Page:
Over the past few months, Ford CEO Jim Farley has given us plenty of hints as to what we can expect from future Ford EVs, which are slated to begin launching in 2025. These second-generation models will ride on dedicated platforms with unique exterior styling, will be simple and fully updatable, and utilize futuristic features, as well as require far less labor to produce than their ICE counterparts.. However, one thing that doesn’t seem likely to be used in future Ford EVs are large battery packs, according to CEO Jim Farley.
“So we’re learning that actually we have to challenge ourselves to use the battery more creatively than just move the vehicle,” Farley said while speaking at the recent Morgan Stanley Sustainable Finance Summit. “I think that’s really important. And I don’t think the competitors have figured that out yet. The other thing is that our industry is obsessed with large batteries because the customers are worried about range anxiety. And really, we think the solution is actually not a big battery. It’s a small possible battery for competitive range, because humans normally taking a long trip are going to stop after 200 to 300 miles. So actually, if you can fast charge and get another 200 miles in 10 minutes, that’d be better than having a 500-mile range battery, which costs like $30,000 extra.”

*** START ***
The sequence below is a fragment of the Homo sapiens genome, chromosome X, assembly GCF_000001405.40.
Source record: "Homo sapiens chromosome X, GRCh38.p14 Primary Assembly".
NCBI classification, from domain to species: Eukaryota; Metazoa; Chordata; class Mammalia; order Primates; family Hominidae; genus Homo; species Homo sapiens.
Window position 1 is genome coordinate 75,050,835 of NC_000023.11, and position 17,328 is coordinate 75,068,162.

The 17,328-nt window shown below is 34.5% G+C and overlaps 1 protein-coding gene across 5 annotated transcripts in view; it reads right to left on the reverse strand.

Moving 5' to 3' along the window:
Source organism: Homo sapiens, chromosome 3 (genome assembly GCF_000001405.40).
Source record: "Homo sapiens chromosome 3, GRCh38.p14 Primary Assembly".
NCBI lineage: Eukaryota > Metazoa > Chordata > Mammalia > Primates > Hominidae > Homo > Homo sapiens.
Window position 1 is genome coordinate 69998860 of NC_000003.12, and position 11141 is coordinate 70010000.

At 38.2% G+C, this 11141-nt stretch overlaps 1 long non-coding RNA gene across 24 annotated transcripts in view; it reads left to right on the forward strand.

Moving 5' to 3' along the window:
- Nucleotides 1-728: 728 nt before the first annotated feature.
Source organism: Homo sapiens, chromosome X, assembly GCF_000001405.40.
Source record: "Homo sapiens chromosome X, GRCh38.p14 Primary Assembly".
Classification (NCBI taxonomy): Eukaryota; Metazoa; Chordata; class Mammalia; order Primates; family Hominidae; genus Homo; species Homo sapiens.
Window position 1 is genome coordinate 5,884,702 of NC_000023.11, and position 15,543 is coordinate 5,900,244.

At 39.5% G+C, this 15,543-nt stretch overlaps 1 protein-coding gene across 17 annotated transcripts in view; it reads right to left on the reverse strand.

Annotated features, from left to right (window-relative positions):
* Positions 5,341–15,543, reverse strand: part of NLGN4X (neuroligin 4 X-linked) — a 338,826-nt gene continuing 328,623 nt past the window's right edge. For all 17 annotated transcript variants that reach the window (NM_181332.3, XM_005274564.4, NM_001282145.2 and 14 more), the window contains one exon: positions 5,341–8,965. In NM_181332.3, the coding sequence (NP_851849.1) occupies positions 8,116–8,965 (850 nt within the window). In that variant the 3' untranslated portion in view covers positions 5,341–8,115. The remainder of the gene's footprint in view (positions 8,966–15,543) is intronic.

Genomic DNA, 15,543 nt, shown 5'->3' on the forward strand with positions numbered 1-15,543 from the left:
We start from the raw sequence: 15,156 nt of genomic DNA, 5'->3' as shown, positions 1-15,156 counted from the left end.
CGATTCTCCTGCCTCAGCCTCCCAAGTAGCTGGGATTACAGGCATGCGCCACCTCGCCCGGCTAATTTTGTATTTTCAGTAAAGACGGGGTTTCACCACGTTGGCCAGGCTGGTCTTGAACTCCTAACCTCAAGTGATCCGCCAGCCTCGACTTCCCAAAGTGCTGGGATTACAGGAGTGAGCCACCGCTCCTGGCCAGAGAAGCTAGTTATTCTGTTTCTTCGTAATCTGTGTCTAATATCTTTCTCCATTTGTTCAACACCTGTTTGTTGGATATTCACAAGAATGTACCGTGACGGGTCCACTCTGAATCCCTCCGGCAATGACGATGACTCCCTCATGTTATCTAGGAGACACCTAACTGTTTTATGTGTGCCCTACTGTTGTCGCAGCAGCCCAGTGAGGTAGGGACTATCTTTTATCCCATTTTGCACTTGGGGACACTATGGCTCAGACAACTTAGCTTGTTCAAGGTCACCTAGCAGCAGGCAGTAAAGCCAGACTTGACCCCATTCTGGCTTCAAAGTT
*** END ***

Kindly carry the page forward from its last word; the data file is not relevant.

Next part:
These comments go hand-in-hand with some details recently provided by Doug Field, Ford’s chief advanced product development and technology officer, regarding the automaker’s upcoming three-row EV crossover for the U.S., which is expected to be the Ford Explorer EV. Field noted that this model will offer a 350-mile range, all with minimal range loss at highway speeds from a battery that’s smaller, lighter, and cheaper than current units.
Additionally, the Explorer EV will reportedly offer customers features such as Pro Power Onboard and a large useable frunk, and will also signify the automaker’s move away from two-row ICE crossovers in general.